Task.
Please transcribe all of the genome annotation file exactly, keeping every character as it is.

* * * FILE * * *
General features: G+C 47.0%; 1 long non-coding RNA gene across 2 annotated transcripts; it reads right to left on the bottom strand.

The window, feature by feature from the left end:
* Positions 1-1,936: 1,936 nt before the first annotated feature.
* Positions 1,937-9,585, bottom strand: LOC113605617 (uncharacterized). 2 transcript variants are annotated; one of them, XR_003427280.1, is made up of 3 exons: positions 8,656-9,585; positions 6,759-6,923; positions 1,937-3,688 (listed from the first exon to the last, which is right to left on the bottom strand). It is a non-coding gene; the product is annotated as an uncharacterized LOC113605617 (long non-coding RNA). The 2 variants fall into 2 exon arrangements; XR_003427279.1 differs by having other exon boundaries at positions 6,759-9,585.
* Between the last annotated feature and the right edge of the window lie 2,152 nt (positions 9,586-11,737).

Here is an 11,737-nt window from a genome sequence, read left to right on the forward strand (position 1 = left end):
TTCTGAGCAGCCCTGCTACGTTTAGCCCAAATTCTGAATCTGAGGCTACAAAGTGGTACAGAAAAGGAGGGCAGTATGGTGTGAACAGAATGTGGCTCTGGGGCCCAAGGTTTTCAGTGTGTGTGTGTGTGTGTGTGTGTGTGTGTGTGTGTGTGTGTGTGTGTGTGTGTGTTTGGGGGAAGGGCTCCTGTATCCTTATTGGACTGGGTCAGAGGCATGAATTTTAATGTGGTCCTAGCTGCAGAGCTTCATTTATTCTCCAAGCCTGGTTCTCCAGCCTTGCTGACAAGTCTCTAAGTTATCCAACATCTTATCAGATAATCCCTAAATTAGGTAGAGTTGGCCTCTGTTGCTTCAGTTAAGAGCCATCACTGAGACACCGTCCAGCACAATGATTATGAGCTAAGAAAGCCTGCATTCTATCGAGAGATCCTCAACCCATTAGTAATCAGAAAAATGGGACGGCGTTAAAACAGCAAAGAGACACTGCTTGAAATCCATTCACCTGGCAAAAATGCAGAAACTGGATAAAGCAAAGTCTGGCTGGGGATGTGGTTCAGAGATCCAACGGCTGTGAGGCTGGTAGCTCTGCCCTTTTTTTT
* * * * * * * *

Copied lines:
General features: G+C 47.0%; 1 long non-coding RNA gene across 2 annotated transcripts; it reads right to left on the bottom strand.

The window, feature by feature from the left end:
* Positions 1-1,936: 1,936 nt before the first annotated feature.
* Positions 1,937-9,585, bottom strand: LOC113605617 (uncharacterized). 2 transcript variants are annotated; one of them, XR_003427280.1, is made up of 3 exons: positions 8,656-9,585; positions 6,759-6,923; positions 1,937-3,688 (listed from the first exon to the last, which is right to left on the bottom strand). It is a non-coding gene; the product is annotated as an uncharacterized LOC113605617 (long non-coding RNA). The 2 variants fall into 2 exon arrangements; XR_003427279.1 differs by having other exon boundaries at positions 6,759-9,585.
* Between the last annotated feature and the right edge of the window lie 2,152 nt (positions 9,586-11,737).

Here is an 11,737-nt window from a genome sequence, read left to right on the forward strand (position 1 = left end):
TTCTGAGCAGCCCTGCTACGTTTAGCCCAAATTCTGAATCTGAGGCTACAAAGTGGTACAGAAAAGGAGGGCAGTATGGTGTGAACAGAATGTGGCTCTGGGGCCCAAGGTTTTCAGTGTGTGTGTGTGTGTGTGTGTGTGTGTGTGTGTGTGTGTGTGTGTGTGTGTGTGTTTGGGGGAAGGGCTCCTGTATCCTTATTGGACTGGGTCAGAGGCATGAATTTTAATGTGGTCCTAGCTGCAGAGCTTCATTTATTCTCCAAGCCTGGTTCTCCAGCCTTGCTGACAAGTCTCTAAGTTATCCAACATCTTATCAGATAATCCCTAAATTAGGTAGAGTTGGCCTCTGTTGCTTCAGTTAAGAGCCATCACTGAGACACCGTCCAGCACAATGATTATGAGCTAAGAAAGCCTGCATTCTATCGAGAGATCCTCAACCCATTAGTAATCAGAAAAATGGGACGGCGTTAAAACAGCAAAGAGACACTGCTTGAAATCCATTCACCTGGCAAAAATGCAGAAACTGGATAAAGCAAAGTCTGGCTGGGGATGTGGTTCAGAGATCCAACGGCTGTGAGGCTGGTAGCTCTGCCCTTTTTTTT